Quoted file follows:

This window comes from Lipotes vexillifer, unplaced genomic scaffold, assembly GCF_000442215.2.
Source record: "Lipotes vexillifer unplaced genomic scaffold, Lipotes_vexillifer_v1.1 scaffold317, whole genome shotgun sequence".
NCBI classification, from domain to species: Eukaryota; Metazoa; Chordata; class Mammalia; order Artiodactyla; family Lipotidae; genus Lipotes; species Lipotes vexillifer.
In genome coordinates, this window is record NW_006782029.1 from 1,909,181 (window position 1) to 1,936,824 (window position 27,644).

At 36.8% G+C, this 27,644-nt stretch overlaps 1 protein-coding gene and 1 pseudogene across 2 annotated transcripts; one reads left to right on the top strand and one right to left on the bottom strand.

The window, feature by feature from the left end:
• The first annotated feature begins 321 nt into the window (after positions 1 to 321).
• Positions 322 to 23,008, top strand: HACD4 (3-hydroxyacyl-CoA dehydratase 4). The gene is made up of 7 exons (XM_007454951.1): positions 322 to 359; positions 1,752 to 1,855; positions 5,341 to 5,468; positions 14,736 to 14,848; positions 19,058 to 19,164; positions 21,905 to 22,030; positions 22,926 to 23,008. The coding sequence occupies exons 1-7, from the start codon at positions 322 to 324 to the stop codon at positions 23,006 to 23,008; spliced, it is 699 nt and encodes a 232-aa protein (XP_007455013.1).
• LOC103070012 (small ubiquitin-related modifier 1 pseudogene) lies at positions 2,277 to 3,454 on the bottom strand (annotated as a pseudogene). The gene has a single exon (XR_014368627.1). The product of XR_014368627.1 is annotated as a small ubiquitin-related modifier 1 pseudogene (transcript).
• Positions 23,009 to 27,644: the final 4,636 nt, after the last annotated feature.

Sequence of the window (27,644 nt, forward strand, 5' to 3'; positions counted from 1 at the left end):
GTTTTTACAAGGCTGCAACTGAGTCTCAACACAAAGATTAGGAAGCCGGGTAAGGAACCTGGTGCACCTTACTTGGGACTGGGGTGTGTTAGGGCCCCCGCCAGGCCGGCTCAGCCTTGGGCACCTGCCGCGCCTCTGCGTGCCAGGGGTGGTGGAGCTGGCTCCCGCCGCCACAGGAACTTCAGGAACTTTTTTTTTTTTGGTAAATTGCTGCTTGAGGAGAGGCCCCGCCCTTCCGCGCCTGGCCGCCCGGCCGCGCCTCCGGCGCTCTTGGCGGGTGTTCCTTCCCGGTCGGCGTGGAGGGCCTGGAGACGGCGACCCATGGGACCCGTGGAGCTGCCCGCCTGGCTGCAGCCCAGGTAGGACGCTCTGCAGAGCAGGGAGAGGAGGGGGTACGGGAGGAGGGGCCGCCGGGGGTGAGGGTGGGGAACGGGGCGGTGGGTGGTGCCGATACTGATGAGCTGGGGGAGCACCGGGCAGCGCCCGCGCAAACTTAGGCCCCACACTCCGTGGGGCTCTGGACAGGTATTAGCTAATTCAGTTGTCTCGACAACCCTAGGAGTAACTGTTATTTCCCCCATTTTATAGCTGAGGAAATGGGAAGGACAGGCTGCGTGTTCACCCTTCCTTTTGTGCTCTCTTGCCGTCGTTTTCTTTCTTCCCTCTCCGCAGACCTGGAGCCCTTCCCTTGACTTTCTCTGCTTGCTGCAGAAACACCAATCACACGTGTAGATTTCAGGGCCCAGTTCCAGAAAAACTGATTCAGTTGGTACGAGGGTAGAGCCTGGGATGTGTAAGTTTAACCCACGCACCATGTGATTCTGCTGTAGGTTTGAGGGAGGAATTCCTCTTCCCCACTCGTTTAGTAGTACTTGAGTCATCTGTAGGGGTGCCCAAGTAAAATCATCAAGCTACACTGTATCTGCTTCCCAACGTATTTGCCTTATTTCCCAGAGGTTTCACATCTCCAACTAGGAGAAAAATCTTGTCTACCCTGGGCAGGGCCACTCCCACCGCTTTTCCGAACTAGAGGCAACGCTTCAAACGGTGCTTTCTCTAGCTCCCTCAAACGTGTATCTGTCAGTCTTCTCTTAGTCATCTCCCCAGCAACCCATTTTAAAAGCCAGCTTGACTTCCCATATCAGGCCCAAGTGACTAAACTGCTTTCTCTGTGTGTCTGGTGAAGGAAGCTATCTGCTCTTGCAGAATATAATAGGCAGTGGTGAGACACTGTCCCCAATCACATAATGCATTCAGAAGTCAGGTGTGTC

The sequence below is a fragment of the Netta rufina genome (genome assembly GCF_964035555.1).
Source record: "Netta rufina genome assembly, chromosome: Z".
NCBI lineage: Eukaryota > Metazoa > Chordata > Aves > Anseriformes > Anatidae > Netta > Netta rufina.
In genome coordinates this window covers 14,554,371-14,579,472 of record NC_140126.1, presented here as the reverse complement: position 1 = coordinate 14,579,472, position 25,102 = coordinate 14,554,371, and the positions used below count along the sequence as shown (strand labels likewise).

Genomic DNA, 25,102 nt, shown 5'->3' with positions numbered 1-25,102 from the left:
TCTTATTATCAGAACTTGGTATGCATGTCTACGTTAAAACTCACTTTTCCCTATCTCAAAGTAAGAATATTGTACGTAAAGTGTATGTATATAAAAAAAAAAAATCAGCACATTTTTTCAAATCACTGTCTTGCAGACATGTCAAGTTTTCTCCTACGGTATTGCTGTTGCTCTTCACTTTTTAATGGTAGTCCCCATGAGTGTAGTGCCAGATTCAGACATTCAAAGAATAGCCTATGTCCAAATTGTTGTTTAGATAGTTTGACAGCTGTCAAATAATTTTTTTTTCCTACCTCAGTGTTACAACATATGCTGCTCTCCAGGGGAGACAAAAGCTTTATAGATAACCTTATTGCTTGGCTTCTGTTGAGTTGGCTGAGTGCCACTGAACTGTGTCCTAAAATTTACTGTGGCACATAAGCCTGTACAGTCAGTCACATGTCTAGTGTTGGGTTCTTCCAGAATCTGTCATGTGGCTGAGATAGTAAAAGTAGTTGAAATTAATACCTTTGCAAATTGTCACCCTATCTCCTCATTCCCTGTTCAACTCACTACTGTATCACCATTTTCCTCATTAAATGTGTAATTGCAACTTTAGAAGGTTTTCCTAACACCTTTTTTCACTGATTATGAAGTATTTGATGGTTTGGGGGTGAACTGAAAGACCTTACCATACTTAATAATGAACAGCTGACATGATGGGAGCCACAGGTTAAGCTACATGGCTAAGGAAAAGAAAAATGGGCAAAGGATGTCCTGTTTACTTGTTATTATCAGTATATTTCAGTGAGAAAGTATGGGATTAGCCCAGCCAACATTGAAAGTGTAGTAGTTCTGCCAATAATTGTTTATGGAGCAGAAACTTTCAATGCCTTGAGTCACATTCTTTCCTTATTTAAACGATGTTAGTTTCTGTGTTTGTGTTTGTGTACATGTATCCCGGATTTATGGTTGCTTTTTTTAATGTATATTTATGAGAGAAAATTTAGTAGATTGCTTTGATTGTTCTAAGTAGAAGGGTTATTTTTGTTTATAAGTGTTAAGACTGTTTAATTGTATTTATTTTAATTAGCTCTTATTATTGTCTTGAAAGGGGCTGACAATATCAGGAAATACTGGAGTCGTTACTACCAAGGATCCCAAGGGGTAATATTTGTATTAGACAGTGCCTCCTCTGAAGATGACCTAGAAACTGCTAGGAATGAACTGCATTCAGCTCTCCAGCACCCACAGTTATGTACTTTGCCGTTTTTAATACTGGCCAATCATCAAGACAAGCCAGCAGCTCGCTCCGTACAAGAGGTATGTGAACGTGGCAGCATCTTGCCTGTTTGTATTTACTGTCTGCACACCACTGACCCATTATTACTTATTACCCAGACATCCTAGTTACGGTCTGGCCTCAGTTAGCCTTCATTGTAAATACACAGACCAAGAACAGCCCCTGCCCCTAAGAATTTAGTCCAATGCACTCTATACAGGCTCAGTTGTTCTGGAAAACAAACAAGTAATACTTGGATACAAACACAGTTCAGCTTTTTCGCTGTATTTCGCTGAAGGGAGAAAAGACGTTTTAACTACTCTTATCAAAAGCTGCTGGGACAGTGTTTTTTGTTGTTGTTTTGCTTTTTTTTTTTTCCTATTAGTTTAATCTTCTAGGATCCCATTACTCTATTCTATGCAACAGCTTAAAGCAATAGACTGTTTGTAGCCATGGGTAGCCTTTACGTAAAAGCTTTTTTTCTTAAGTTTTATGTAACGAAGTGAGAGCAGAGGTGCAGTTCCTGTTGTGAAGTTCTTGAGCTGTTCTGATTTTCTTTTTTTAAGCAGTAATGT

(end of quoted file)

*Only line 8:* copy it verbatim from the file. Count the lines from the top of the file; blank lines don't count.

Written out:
• Positions 322 to 23,008, top strand: HACD4 (3-hydroxyacyl-CoA dehydratase 4). The gene is made up of 7 exons (XM_007454951.1): positions 322 to 359; positions 1,752 to 1,855; positions 5,341 to 5,468; positions 14,736 to 14,848; positions 19,058 to 19,164; positions 21,905 to 22,030; positions 22,926 to 23,008. The coding sequence occupies exons 1-7, from the start codon at positions 322 to 324 to the stop codon at positions 23,006 to 23,008; spliced, it is 699 nt and encodes a 232-aa protein (XP_007455013.1).